The exchange, remarkably, is still accepting funds, but two months later users are still claiming they are unable to withdraw Bitcoin from it.

Mt. Gox

The now notorious failure of Japanese Bitcoin exchange Mt. Gox may have occurred in 2014, but further and even more colorful developments in the investigation into the case kept keyboards busy throughout the year.

In January, Japanese police announced that after an investigation into the exchange they had found nearly all the missing Bitcoins had been stolen through internal systems and hence was an inside job, not via hacking, as had been previously alleged by founder Mark Karpeles.

Karpeles fun for the year was only just beginning, though, with an allegation in March that he was Dread Pirate Roberts, the mastermind behind the former online drugs bazaar Silk Road.

In a remarkable turn of events in April, a report from Bitcoin security firm WizSec found that most or all of the missing Bitcoins were stolen straight out of the Mt. Gox hot wallet over time, beginning in late-2011, with nearly all of them gone by mid-2013.

During this period, Japanese police continued their investigation, and it wasn’t good news for Karpeles when news broke at the end of July that they were preparing to arrest him.

Subsequently, Karpeles was not arrested once, but multiple times on differing charges: first in August when he admitted to creating fake Bitcoins, and then again later that month on embezzlement charges.

In September, Karpeles was formally charged with embezzlement, with the police claiming that he misappropriated $2.6 million of deposits from the trading accounts of Mt. Gox customers, including $48,000 for the acquisition of a bed.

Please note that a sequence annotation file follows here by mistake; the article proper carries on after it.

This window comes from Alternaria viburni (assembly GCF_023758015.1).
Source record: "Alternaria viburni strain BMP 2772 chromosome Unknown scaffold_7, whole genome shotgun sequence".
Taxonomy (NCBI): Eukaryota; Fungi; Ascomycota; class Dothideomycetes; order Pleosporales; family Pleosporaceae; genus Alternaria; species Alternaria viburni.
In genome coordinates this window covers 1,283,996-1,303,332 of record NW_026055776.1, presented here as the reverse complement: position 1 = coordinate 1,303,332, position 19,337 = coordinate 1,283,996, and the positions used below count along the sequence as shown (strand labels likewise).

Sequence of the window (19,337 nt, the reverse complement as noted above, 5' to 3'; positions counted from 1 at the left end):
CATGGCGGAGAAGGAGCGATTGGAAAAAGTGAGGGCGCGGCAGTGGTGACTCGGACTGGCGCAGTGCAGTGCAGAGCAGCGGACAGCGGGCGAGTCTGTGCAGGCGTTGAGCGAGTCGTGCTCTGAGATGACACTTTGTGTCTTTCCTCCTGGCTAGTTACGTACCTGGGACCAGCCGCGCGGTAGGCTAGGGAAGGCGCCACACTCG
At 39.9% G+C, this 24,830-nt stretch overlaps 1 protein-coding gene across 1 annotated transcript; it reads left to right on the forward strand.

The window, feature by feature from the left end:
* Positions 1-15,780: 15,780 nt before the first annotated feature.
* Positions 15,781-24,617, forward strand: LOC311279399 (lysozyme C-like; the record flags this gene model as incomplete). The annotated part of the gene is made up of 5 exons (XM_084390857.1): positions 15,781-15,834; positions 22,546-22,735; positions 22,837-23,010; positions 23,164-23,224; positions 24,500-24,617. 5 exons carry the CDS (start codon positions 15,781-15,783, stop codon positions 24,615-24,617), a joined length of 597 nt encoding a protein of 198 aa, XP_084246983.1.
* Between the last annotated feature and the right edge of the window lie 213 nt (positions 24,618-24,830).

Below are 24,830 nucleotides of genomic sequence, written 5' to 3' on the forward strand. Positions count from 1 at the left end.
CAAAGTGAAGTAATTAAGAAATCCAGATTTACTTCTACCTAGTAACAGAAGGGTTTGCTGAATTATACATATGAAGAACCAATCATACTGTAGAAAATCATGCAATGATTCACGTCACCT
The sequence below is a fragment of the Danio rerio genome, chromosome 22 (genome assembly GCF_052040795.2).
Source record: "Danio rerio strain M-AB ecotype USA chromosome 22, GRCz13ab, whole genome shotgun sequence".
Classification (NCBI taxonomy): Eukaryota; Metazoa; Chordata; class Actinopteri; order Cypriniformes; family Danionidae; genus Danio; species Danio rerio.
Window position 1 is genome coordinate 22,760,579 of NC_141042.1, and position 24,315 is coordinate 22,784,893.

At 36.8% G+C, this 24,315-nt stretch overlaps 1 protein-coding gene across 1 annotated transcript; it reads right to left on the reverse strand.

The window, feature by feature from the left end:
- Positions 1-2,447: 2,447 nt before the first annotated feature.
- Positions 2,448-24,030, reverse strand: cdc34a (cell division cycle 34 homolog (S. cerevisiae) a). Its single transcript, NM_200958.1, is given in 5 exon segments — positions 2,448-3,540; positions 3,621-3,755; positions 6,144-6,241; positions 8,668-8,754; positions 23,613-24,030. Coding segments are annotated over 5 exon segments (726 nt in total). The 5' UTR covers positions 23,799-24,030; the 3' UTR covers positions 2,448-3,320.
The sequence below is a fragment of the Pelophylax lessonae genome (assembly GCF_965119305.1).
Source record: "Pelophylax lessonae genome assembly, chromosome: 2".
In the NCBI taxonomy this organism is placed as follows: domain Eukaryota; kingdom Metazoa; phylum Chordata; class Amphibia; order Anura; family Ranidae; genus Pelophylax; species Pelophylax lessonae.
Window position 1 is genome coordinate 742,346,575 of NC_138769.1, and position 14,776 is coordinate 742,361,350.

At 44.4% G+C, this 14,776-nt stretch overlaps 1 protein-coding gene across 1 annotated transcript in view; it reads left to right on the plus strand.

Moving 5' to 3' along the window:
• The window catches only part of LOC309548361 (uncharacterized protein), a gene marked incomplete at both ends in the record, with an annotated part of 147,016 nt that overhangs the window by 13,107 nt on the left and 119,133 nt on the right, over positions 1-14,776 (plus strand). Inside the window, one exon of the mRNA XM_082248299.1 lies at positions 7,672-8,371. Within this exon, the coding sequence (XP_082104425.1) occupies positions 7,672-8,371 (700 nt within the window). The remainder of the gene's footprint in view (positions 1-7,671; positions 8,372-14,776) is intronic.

Third time’s the charm as they say, with Karpeles being arrested for a third time in October on a new charge relating to Karpeles moving ¥20 million (US$166,000) in client money to his bank account, with at least some of this money being spent on prostitutes.

No doubt we’ll hear much, much more on the sordid tale of Mark Karpeles and Mt. Gox in the year ahead.

Failed startups

Sometimes startups offer a solution looking for a problem, and that certainly was the case with a number of failures in 2015.

Bitcoin wallet service provider 37coins, Inc. closed in August after its appallingly stupid model of catering for the “unbanked” and “unteched” in “developing economies without Internet access” with an SMS Bitcoin service that not only failed to take off, but never left the gate at the airport.

Bitcoin reputation startup Bonafide folded in November but only after burning through $850,000 in investors’ money to ascertain that people use Bitcoin because it’s anonymous and don’t want a reputation and name put to their transactions.

Mining firm BTCS tried really hard to go out of business also in November when it disclosed it was literally running out of money after burning millions without making a profit, but demonstrating a touch of the Lazarus remarkably announced $1.4 million in new funding in December to keep them going … for now.

Honorable mention

We couldn’t finish a colorful year of Bitcoin failures, scams and arrests without an honorable mention to the two dopey guys who thought it was best to bring their Bitcoin-related dispute before the Honorable Judge Judy.

If you missed the story back in November, not only is it worth a laugh, unsurprisingly Judy had no idea what Bitcoin was as well.

Image credit: Judge Judy